By Darryl Ayo
“Once Upon A Time…” Chapter One
Hinterkind, no. 1
By Ian Edginton & Francesco Trifogli
With: Dezi Sienty & Cris Peter
And: Greg Tocchini
The first thing of note to occur in Hinterkind number one is on the second page when the protagonist Prosper Monday jumps out of the brush and shoots a zebra. Artist Francesco Trifogli uses a repeating-image of the hunter Prosper superimposed over a still environment to indicate not only her precise movements through space but also to imply the speed and clarity of her action. It’s an old comics trick but it’s a trick that I like. It requires more work and it telegraphs to the audience that the artist isn’t shy to put extra effort in when the situation warrants. That was on page two. Got my attention.
By Darryl Ayo
Secret Avengers, no. 09
Nick Spencer, Butch Guice with Matthew Wilson & Clayton Cowles
Marvel, September, 2013
There’s only two real characters in this comic, Daisy Johnson and Maria Hill, and they both look the same. In other installments of the series, they nearly act the same. Daisy Johnson is essentially Maria Hill but younger. We know that she is younger because the dialogue indicates this to be the case. Who in their right mind would put a nineteen-year-old in charge of the most powerful international police and espionage organization in the world? That is asinine. I’m not really complaining, just lobbing a truth grenade in your direction. That’s how I do, homie.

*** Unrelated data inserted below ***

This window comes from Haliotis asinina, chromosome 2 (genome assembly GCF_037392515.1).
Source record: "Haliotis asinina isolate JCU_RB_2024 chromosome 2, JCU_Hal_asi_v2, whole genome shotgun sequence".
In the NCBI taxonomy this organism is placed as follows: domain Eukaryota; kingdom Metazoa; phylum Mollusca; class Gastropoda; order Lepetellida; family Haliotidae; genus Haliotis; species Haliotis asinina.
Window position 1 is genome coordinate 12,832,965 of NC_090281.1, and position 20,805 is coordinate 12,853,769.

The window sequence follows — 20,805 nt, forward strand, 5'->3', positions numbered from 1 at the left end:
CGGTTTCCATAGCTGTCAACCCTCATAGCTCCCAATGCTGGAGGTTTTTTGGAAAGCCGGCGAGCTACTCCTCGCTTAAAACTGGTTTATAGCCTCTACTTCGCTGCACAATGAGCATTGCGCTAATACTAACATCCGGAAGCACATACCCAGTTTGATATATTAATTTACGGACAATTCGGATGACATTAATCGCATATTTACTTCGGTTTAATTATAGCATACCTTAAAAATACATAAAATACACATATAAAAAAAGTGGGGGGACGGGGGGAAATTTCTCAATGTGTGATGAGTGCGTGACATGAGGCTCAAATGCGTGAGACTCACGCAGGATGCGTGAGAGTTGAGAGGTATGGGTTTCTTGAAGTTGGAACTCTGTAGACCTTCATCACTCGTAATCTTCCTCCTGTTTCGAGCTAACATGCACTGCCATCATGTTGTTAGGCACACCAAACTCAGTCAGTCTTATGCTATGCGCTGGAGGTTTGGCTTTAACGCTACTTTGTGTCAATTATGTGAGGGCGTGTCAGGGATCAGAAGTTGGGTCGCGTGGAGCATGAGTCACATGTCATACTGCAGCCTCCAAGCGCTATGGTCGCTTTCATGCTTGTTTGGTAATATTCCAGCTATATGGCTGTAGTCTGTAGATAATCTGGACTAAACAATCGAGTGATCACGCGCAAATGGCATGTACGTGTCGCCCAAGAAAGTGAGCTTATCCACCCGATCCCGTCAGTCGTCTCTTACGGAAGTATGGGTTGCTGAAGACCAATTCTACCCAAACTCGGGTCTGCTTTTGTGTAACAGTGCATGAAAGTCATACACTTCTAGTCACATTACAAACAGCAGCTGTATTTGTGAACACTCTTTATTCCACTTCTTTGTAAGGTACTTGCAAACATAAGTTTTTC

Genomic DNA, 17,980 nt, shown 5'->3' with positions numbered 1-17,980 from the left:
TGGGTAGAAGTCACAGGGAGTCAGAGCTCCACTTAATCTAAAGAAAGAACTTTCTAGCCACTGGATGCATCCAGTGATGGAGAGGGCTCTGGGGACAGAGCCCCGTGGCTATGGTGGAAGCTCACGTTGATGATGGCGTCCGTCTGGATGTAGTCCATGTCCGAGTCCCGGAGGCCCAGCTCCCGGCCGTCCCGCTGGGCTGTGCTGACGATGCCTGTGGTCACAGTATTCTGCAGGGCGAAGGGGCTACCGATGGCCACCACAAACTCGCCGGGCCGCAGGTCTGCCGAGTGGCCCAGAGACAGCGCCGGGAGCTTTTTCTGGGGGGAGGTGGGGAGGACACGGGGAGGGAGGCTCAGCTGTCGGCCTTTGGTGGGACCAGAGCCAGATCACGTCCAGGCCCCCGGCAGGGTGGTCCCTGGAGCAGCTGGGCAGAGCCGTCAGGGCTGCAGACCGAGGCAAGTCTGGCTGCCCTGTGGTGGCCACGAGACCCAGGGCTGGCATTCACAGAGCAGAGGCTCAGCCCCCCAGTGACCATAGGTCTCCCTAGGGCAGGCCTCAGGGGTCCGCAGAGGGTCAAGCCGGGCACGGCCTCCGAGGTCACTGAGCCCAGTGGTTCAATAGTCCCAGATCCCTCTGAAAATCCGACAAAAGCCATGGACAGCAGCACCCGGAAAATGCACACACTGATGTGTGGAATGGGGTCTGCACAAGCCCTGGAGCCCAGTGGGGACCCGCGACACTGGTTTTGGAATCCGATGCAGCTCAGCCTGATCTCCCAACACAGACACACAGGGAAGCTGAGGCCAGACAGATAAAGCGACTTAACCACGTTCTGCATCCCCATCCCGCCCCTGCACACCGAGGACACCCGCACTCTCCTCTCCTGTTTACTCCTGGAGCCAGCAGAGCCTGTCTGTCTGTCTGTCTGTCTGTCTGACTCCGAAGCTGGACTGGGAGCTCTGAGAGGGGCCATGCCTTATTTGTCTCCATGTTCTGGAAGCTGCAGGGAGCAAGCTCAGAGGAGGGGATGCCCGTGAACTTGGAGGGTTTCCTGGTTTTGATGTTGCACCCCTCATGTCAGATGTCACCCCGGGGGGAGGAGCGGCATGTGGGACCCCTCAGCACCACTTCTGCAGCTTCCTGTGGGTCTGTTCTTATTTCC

By Darryl Ayo
Mighty Avengers, no. 1
Al Ewing, Greg Land, Jay Leisten, Frank D’Armata, Cory Petit.
Marvel Worldwide, INC.
“Torment at the hands of the Four Horsemen!”
Uncanny Avengers, no. 11
Rick Remender & Daniel Acuña
One day it’ll all make sense.
If you read Rick Remender and Jerome Opeña during their storyline “The Dark Angel Saga,” then it is obvious that the current Uncanny Avengers storyline (The Apocalypse Twins) is the sequel to that. The irony of Uncanny X-Force was that the titular team was formed to permanently end major threats by assassination and yet all of their actions created larger and worse counteractions. While that group of characters disbanded, the problems that the have caused are still spiraling into larger and more complex threats.
Read comics every day! Let’s go!
“The Paradigm Shift, part one”
Collider, no. 1
Vertigo Books, July 2013
Simon Oliver & Robbi Rodriguez
With: Rico Renzi & Steve Wands
Featuring: Nathan Fox
Months ago, when Karen Berger stepped down from DC Comics’ Vertigo imprint, I believed that the imprint was essentially done-for. My suspicion was that Vertigo would move more into DC-proper publishing and eventually dissolve. Instead, the house seems to have run in the opposite direction, away from Swamp Thing and John Constantine and closer to the spirit of autonomy that the imprint made itself famous for.
“This rap shit is like reality TV, it’s totally different from what it’s marketed as.”
“Quivers ‘n’ Shakes”
Sex, no. 5
Joe Casey & Piotr Kowalski
With Brad Simpson, Rus Wooton and Sonia Harris
This is less about the comic and more about marketing.
When Joe Casey, co-creator of Sex, was making the rounds to publicize this series, he described to readers a story wherein sex would be a driving and integral factor. Instead, five issues in, it appears to be a fairly standard post-superhero crime-comic. With one sex scene neatly packed into each issue, tucked into the story to justify the series title.